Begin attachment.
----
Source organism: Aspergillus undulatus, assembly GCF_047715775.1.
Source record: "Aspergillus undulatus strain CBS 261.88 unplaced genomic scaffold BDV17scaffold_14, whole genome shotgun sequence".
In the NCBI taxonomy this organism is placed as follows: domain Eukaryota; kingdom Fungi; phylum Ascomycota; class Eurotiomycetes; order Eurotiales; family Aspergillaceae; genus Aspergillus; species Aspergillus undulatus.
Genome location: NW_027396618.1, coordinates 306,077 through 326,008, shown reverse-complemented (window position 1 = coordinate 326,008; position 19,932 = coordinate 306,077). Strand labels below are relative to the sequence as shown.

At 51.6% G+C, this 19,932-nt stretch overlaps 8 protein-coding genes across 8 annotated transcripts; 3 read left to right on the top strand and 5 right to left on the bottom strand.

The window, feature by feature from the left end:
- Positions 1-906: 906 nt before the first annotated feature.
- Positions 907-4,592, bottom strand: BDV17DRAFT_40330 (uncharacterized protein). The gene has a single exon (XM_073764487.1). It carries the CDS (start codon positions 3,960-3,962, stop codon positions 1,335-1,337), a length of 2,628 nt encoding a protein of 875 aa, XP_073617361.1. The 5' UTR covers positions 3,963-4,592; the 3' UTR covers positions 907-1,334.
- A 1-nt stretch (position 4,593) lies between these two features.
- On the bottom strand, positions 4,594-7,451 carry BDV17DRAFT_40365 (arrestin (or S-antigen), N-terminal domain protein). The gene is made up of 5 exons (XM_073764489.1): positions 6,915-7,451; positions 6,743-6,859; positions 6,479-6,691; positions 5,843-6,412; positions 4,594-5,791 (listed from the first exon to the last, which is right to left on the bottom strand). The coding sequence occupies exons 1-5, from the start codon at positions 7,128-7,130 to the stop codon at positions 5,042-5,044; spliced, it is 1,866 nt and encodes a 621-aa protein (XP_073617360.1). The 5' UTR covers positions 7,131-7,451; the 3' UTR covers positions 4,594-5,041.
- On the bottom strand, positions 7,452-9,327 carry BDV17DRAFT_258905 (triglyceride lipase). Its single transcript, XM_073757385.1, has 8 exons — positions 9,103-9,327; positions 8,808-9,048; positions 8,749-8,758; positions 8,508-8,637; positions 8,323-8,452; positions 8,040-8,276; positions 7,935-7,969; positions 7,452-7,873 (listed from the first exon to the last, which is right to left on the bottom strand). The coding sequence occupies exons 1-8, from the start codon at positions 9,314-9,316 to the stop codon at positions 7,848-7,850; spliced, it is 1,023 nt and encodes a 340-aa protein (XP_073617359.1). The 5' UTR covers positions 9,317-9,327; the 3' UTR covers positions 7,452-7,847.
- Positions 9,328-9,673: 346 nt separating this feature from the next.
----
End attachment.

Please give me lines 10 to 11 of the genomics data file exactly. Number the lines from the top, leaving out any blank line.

- On the bottom strand, positions 4,594-7,451 carry BDV17DRAFT_40365 (arrestin (or S-antigen), N-terminal domain protein). The gene is made up of 5 exons (XM_073764489.1): positions 6,915-7,451; positions 6,743-6,859; positions 6,479-6,691; positions 5,843-6,412; positions 4,594-5,791 (listed from the first exon to the last, which is right to left on the bottom strand). The coding sequence occupies exons 1-5, from the start codon at positions 7,128-7,130 to the stop codon at positions 5,042-5,044; spliced, it is 1,866 nt and encodes a 621-aa protein (XP_073617360.1). The 5' UTR covers positions 7,131-7,451; the 3' UTR covers positions 4,594-5,041.
- On the bottom strand, positions 7,452-9,327 carry BDV17DRAFT_258905 (triglyceride lipase). Its single transcript, XM_073757385.1, has 8 exons — positions 9,103-9,327; positions 8,808-9,048; positions 8,749-8,758; positions 8,508-8,637; positions 8,323-8,452; positions 8,040-8,276; positions 7,935-7,969; positions 7,452-7,873 (listed from the first exon to the last, which is right to left on the bottom strand). The coding sequence occupies exons 1-8, from the start codon at positions 9,314-9,316 to the stop codon at positions 7,848-7,850; spliced, it is 1,023 nt and encodes a 340-aa protein (XP_073617359.1). The 5' UTR covers positions 9,317-9,327; the 3' UTR covers positions 7,452-7,847.